I have told everyone I know to boycott this salon and I am going towrite her a letter to let her know exactly what she made me feel like when she did that. Now what she wants to do with that letter will be her business but at least I will have said something.
But on the flip side of this I have also met so many people that have been incredibly kind and open. It just makes it hard to give a standard black or white answer to the question, “What do you think about Cape Town?” after an experience like that. And I know that I am not the first person in the world to ever have an experience like that, but I still take it rather personally; I think that it would be hard not to.
I am trying to get out and see as much South African theatre and performance as possible. Currently there is a huge two-week arts festival happening all around the Cape. Also in July I am attending the Grahams Town Festival, which is supposed to be one of the largest theatre and performance festivals in the world, second only to the festival in Scotland. I am really excited and inspired at the diverse and rich theatre and performance scene here in South Africa. I feel like I am getting so many new ideas left and right.
Two housemates and I bought a car, and boy is that a new adventure. For starters they drive on the opposite side of the road, which is so weird, I can’t tell you how many near misses I have had while merely walking across the street and looking in the opposite direction than the traffic. Yikes!!! But I am slowly getting the hang of it. My housemates and I have been out cruising the streets of Cape Town just getting a feel for the city, which is stunning, amazingly beautiful. I just got a couple of rolls of film developed and put on disc. So my next project is getting them all sent out to all of you. Thanks again for all of the love and support; they mean more than you can ever know. With Oodles and Oodles of Love,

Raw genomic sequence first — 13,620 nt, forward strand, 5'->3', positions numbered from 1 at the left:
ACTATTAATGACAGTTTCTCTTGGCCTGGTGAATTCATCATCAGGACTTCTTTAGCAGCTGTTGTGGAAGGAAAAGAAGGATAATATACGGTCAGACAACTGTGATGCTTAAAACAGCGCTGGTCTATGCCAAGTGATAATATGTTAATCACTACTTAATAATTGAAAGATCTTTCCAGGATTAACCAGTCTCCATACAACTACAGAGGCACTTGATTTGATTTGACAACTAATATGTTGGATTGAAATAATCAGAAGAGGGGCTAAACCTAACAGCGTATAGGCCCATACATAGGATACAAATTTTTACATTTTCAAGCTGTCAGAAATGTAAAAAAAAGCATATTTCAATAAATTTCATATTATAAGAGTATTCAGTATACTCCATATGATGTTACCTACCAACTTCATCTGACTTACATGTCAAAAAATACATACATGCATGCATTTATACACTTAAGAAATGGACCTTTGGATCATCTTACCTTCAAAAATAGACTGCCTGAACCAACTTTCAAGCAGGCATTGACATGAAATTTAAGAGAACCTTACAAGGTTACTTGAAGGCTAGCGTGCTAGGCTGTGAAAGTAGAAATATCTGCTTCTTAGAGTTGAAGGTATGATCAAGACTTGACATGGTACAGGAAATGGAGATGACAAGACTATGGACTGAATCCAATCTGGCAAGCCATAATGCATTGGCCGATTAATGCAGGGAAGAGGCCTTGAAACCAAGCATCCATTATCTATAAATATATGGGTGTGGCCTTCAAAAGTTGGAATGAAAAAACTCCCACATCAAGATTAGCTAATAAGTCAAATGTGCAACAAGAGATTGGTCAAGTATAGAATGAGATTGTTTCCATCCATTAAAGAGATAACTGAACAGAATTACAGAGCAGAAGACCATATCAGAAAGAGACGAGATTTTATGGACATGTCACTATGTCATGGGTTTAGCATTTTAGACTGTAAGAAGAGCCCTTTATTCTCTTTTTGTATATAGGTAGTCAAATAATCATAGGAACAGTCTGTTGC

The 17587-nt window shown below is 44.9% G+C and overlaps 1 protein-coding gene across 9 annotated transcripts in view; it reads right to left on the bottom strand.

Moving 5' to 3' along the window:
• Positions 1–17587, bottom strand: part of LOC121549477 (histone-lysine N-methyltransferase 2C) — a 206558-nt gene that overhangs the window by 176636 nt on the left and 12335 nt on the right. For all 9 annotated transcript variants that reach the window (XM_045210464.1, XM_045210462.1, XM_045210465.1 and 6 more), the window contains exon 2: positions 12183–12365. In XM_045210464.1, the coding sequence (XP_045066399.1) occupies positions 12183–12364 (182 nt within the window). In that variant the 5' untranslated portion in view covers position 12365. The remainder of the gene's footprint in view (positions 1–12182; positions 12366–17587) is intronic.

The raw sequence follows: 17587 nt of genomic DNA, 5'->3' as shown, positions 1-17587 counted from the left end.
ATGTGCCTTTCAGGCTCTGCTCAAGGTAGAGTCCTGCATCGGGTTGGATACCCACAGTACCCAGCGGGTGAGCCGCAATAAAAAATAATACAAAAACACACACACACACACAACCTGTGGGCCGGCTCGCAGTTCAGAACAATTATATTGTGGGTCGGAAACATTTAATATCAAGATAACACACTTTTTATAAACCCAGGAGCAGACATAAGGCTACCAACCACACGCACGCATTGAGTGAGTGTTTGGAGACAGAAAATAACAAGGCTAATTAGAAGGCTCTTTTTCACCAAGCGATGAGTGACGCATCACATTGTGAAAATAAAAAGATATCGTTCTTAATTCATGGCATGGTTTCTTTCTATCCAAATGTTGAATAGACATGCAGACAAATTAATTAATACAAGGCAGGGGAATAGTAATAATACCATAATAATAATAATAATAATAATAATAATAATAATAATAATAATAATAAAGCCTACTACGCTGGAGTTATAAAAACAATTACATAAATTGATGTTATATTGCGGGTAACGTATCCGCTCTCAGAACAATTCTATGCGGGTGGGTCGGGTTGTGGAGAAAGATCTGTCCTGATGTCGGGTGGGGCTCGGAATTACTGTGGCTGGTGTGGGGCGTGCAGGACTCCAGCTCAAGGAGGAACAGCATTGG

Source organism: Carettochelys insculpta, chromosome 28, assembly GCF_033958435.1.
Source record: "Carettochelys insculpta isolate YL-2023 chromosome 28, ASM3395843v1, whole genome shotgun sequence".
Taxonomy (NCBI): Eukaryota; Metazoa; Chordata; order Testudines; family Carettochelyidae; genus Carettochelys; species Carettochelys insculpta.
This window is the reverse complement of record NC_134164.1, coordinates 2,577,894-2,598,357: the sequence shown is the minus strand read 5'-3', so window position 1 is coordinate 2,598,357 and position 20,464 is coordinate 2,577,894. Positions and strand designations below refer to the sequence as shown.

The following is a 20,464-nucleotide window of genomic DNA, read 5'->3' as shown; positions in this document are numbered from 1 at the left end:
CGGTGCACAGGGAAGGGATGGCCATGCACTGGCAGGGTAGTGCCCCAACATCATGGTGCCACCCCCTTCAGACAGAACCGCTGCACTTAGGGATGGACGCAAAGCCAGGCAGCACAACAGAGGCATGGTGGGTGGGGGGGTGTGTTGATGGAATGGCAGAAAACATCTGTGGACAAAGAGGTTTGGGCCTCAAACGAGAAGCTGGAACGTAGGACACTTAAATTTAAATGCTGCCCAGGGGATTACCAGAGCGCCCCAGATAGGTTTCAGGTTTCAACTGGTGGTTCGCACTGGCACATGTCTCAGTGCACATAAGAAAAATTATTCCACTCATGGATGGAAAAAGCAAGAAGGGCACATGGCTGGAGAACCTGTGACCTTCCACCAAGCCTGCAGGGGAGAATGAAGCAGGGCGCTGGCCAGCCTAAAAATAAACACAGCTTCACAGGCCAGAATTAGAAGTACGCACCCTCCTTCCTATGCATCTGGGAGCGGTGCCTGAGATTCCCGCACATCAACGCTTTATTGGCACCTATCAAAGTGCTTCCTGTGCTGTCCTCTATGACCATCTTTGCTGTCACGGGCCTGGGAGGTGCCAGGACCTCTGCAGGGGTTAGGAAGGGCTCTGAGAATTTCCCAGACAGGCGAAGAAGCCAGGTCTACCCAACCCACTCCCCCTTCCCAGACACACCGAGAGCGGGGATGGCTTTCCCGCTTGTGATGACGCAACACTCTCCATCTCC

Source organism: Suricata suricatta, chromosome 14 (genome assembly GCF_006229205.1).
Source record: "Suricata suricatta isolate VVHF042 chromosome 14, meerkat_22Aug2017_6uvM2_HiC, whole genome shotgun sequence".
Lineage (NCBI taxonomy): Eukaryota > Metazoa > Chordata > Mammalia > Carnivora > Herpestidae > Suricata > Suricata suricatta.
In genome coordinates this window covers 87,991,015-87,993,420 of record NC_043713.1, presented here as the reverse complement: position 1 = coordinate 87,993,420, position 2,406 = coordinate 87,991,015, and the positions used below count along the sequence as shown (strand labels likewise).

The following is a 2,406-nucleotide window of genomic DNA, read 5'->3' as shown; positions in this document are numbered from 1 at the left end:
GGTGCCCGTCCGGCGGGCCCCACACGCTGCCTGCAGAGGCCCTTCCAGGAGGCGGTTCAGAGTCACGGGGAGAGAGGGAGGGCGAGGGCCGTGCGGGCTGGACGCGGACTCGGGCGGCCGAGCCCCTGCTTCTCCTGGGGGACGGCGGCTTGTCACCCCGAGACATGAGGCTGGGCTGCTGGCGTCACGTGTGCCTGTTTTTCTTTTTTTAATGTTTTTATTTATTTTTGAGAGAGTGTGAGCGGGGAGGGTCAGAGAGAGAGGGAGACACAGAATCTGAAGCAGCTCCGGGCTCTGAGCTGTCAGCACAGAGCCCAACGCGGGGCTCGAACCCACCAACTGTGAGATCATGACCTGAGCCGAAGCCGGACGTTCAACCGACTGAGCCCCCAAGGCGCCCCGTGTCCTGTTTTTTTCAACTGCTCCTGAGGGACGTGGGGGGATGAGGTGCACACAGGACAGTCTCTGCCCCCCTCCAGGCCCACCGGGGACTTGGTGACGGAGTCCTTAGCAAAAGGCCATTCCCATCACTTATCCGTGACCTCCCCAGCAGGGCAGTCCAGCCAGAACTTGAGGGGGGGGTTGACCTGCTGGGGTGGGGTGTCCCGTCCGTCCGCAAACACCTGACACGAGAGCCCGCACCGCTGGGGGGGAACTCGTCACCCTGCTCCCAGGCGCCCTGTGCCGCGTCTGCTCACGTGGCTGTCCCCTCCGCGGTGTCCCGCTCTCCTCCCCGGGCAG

A decision is a risk rooted
in the courage of being free. --Theologian Paul Tillich GO FOR IT!!:
Ahna Olsen-Fender left San Diego in December for northern India in a climate of impending war, against all her elders’ advice and concern, to study Indian poetry and to write. She has endured--without training or support-- all the cultural and physical difficulties that Westerners experience in South Asia (illness, culture shock, privacy deprivation, bureaucratic nightmares) and those of you who have been there will understand. She has traveled throughout northwestern India at this point, including a journey on camel back in the deserts of Rajasthan. Here she writes of the disconcerting-to-Westerners celebration of Holi in Varanasi. She may be reached at firstname.lastname@example.org